When we were in the research phase of Brew Britannia during 2013 we thought we observed a nascent trend: the cutting out of middle men.
A few years ago, there was a fairly cosy relationship between brewers, bar owners and distributors serving a nascent ‘craft beer’ (definition 2) market, each taking a slice of the cost of a third of IPA.
But brewers seem often to feel frustrated at the fact that their reputation so often relies on the care with which their product is presented by third parties — assuming, of course, that they can even get any pubs or bars to stock their beer. The building of a tap room or the acquisition of a tied pub is an obvious solution to these problems.
When BrewDog’s Sarah Warman asked the question above in relation to hype, it got us thinking, because the hipster school of thought (insofar as it really exists) is a slippery beast.
The term ‘hipster’ was invented in the 1940s but has really gained popularity in the last decade as it has come to encapsulate a certain attitude to culture and fashion, as expressed in this example of the ‘hipster barista’ internet meme:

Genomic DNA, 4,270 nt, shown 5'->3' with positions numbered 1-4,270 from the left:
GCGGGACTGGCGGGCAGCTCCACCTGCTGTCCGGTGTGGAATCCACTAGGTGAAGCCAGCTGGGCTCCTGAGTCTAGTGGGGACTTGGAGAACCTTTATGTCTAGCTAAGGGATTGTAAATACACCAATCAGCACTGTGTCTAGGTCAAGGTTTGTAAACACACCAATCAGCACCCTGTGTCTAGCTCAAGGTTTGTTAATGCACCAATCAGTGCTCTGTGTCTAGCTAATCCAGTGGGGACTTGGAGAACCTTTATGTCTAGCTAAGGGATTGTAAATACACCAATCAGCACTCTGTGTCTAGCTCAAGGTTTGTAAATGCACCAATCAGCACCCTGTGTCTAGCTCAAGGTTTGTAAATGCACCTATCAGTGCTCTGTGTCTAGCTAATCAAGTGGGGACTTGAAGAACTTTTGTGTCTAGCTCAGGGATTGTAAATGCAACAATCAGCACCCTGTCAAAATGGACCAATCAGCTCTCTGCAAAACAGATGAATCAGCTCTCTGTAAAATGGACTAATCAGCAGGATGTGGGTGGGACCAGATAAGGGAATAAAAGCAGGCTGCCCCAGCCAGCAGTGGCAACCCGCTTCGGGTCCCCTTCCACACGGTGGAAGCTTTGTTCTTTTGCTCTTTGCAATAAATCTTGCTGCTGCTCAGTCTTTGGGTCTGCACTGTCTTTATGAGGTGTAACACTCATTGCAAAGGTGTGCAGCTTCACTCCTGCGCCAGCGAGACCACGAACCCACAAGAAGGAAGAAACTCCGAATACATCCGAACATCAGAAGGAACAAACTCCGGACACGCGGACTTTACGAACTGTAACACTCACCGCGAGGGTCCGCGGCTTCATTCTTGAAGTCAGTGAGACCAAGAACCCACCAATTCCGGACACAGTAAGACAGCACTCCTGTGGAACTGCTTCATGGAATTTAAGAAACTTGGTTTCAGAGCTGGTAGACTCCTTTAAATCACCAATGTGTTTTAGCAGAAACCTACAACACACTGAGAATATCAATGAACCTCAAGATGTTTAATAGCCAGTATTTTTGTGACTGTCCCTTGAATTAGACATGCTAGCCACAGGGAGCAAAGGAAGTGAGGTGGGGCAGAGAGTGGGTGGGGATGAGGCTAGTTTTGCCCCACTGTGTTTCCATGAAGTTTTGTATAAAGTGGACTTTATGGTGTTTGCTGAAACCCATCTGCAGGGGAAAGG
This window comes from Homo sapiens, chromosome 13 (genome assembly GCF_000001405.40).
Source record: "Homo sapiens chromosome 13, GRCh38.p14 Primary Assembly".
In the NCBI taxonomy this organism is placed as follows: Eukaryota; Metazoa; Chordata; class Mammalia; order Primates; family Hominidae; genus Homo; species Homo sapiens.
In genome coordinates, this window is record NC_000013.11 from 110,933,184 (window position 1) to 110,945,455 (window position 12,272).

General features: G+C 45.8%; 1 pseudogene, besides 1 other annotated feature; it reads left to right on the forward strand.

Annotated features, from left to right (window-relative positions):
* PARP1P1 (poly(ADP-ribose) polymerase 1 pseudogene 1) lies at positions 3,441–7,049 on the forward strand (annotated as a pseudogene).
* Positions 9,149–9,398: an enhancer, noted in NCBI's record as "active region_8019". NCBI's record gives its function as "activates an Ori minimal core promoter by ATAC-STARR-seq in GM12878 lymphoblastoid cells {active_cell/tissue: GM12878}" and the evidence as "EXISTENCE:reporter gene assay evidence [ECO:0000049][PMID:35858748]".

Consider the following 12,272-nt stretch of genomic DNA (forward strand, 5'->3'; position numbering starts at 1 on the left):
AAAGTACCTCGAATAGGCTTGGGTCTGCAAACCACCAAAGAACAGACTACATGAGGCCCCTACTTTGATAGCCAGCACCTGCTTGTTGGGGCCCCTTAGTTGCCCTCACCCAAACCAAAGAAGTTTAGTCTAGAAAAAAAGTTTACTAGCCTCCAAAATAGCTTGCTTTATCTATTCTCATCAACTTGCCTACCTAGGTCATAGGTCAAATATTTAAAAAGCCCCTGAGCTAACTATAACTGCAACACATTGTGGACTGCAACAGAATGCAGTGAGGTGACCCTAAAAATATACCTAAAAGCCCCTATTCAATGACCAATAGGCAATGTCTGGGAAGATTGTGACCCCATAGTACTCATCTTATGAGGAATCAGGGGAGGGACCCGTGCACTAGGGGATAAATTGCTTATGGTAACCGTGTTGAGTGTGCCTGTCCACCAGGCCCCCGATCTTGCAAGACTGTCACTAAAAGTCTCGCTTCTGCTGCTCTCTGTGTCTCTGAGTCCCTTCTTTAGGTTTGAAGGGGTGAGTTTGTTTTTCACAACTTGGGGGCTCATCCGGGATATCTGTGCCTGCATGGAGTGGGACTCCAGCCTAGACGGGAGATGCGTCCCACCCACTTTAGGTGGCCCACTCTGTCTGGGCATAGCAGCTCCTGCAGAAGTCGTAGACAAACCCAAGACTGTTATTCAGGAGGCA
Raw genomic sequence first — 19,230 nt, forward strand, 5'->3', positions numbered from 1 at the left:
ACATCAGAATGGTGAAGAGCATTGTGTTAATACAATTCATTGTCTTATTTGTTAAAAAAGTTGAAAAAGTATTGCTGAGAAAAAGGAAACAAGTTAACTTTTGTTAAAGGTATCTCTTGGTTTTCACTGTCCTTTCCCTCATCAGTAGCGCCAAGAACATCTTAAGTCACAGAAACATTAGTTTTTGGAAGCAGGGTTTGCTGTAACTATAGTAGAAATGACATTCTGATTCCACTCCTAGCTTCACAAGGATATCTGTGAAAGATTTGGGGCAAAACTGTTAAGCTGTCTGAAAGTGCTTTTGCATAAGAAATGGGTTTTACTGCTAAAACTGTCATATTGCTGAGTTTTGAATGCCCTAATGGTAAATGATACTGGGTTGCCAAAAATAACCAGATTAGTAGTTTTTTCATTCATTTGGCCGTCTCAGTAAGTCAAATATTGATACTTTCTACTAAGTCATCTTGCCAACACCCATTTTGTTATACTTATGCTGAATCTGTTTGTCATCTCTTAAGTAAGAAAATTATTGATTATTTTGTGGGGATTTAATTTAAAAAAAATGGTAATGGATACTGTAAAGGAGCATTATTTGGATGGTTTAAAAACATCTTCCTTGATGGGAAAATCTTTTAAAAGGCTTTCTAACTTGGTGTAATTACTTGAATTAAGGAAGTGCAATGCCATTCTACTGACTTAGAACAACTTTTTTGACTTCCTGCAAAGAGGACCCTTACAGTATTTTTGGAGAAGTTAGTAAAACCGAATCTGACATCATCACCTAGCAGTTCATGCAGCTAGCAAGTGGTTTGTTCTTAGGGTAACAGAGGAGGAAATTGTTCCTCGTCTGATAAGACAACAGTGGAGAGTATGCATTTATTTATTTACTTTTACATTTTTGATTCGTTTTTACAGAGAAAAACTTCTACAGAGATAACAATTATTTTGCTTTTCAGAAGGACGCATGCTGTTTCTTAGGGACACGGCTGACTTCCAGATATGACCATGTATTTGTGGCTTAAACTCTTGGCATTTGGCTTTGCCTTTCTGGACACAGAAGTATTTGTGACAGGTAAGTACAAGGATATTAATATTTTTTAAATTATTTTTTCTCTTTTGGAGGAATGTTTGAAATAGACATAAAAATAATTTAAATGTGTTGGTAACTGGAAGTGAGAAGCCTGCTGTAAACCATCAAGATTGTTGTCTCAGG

We ought to bear in mind every time we catch ourselves complaining that mainstream beers are bland or that, say, Sharp’s Doom Bar is too sickly sweet, that, for some, those beers are probably still too bitter.
We’re quite cured of the desire to ‘convert people’ these days, but if a beer sceptic asked us for a suggestion, we might point them to a gentle-but-quirky, barely-bitter-at-all German or Belgian wheat beer.
Our experience in a smart independent coffee shop in Falmouth this weekend gave us a glimpse into how many people must feel when they enter a craft beer bar.
We like coffee, but (as with whisky, wine, cheese) we don’t know very much, having not chosen to expend any mental energy reading on the subject, or forcing ourselves to concentrate as we consume. We’ve picked up a few nuggets of folk knowledge here and there, and think we can spot a bad cup of coffee in the wild, but that’s about it.